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NAT CAT CALCULATION STANDARDS SLAMMED BY BROKER
Friday 05 November 2010
Author: Russell Group
 

Reinsurance intermediary Aon Benfield has criticised the planned calculations for natural catastrophes under the solvency II regime as a step backwards.

The firm said the proposed natural catastrophe calculations are “ignoring 15 years of critical evolution” under the currently proposed Solvency II Standard Formula, warning it could lead to higher capital requirements for insurers when the regulation comes into force.

Paul Miller, head of international catastrophe management at Aon Benfield, said: “The proposed Standard Formula for catastrophe is a disappointing backward step in catastrophe modelling. For the majority, the standard approach will be inappropriate or give unreasonable results as data quality and portfolio differentiators are totally ignored. The next two years are crucial for brokers to provide catastrophe modelling support as re/insurers register internal models with the regulator and demonstrate how they are using advances in catastrophe modelling to obtain a more realistic picture of their risks.”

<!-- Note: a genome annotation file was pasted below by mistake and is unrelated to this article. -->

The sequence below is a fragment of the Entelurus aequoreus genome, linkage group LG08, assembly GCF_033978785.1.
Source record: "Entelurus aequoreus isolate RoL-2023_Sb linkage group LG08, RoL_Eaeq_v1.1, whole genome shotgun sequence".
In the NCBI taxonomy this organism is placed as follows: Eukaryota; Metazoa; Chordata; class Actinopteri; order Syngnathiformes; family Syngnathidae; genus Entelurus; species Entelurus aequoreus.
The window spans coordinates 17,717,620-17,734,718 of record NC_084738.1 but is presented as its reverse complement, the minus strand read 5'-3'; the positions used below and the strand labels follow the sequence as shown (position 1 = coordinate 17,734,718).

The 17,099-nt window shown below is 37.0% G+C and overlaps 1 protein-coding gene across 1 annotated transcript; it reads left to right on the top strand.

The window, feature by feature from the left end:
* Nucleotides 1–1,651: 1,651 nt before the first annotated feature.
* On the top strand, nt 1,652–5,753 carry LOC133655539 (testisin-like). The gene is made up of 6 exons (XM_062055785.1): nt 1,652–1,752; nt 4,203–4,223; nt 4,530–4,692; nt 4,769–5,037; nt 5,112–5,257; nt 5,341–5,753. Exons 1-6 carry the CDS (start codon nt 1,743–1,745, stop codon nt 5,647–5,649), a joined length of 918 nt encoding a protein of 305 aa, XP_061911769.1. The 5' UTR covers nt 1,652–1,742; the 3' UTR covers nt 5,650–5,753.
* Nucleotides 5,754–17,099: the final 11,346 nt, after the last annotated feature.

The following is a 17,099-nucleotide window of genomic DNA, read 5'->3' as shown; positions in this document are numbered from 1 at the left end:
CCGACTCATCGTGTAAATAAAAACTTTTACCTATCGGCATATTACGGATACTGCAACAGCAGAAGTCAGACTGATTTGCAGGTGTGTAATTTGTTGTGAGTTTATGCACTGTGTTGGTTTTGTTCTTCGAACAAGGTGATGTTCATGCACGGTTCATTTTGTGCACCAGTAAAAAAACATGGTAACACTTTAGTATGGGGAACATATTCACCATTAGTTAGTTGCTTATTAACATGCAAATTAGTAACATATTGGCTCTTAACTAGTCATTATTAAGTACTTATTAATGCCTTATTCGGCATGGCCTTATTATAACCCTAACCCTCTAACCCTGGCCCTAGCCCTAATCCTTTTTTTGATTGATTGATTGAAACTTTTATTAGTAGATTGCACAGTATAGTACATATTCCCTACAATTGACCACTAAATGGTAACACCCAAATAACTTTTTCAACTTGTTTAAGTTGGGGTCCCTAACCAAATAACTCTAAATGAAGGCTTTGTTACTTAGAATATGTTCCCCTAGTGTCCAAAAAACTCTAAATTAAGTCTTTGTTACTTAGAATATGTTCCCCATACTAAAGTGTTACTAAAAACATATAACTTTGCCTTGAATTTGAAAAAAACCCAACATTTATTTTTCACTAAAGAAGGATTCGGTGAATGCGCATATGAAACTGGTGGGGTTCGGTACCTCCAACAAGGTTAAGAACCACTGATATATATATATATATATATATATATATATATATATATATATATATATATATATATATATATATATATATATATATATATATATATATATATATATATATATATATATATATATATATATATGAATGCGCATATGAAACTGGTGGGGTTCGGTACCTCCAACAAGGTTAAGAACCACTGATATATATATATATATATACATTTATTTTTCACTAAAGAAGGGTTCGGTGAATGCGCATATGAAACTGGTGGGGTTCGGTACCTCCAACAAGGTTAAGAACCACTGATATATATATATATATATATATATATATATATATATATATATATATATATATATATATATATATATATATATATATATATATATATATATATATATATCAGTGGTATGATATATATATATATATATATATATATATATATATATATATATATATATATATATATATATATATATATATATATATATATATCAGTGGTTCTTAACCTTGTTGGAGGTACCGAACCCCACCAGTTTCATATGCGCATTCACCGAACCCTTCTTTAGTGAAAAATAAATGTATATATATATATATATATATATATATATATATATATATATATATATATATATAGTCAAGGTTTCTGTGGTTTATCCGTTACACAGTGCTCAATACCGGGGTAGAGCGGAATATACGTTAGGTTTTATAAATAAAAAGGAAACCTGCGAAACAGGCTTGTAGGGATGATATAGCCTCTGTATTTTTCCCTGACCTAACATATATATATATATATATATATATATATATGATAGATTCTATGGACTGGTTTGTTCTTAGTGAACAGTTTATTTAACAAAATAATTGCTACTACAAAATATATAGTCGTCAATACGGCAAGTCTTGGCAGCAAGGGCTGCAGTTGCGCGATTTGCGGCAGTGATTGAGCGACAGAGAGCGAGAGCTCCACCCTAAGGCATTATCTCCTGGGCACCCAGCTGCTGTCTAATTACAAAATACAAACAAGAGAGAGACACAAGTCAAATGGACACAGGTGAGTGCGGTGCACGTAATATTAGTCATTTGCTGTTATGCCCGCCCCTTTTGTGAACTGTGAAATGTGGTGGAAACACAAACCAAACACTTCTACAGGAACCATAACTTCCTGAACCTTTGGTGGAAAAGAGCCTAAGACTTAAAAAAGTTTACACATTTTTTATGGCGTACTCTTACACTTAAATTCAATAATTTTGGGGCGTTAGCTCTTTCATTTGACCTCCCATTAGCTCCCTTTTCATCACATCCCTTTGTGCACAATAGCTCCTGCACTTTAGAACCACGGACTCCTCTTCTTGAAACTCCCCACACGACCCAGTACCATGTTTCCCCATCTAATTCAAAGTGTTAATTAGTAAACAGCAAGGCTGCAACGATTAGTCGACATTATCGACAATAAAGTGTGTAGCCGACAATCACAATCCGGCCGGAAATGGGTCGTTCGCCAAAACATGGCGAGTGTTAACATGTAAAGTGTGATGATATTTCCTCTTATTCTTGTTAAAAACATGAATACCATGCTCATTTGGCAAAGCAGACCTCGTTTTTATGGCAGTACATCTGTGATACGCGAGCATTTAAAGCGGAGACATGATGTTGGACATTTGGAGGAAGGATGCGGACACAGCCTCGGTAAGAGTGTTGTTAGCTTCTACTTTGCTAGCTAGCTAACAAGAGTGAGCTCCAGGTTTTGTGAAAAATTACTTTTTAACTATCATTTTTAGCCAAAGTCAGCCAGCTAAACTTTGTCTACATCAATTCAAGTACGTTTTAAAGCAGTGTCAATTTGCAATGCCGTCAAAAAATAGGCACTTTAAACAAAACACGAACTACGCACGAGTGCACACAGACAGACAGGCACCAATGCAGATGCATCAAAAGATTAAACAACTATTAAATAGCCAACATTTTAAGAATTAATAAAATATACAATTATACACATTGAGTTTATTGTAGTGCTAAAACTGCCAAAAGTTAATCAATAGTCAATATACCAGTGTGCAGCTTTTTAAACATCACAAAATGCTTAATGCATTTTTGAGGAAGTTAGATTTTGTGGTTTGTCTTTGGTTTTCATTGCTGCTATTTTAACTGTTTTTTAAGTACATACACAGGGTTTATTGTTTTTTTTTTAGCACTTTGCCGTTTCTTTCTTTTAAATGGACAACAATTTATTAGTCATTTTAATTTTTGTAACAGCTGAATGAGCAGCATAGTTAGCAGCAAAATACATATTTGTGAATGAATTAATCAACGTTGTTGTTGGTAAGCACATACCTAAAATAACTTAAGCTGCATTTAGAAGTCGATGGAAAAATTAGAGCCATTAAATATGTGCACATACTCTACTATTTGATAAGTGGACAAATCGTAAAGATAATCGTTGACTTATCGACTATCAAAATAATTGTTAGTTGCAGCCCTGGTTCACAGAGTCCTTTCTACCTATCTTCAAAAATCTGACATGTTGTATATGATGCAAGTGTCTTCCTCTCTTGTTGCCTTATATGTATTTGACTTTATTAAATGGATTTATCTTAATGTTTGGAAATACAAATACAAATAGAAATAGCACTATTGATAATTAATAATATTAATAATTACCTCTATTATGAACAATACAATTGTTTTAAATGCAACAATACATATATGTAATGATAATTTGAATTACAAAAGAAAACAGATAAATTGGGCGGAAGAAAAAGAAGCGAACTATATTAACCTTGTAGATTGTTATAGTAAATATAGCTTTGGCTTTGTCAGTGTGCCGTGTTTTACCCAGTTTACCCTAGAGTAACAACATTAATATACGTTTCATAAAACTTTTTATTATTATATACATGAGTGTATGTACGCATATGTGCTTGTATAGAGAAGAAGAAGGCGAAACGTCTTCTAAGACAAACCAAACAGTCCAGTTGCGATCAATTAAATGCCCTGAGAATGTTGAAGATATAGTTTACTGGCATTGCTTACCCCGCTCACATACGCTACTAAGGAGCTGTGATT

The intermediary added: “Catastrophe risk is a key driver for capital under Solvency II, with the benchmark to withstand a 1-in-200 year event for natural and man-made disasters. There is a basic calculation method that insurers can use to determine their Solvency Capital Requirement.”

However it said the methodology for the standardized scenarios for natural catastrophe modelling overlooks key data features including:

  • Location granularity (CRESTA zone data is insufficient)
  • No differentiation by occupancy (residential, commercial or industrial) or construction, age and height
  • Single damage function so no differentiation between buildings, contents and business interruption cover
  • No application of limits and deductibles

“The use of CRESTA zone data in exposure calculations was common 15 years ago, but now most re/insurers (and all commercial catastrophe models) utilize far more detailed data,” added Mr Miller. “This means re/insurers could be relying on inaccurate data to establish their risk, resulting in higher capital requirements. “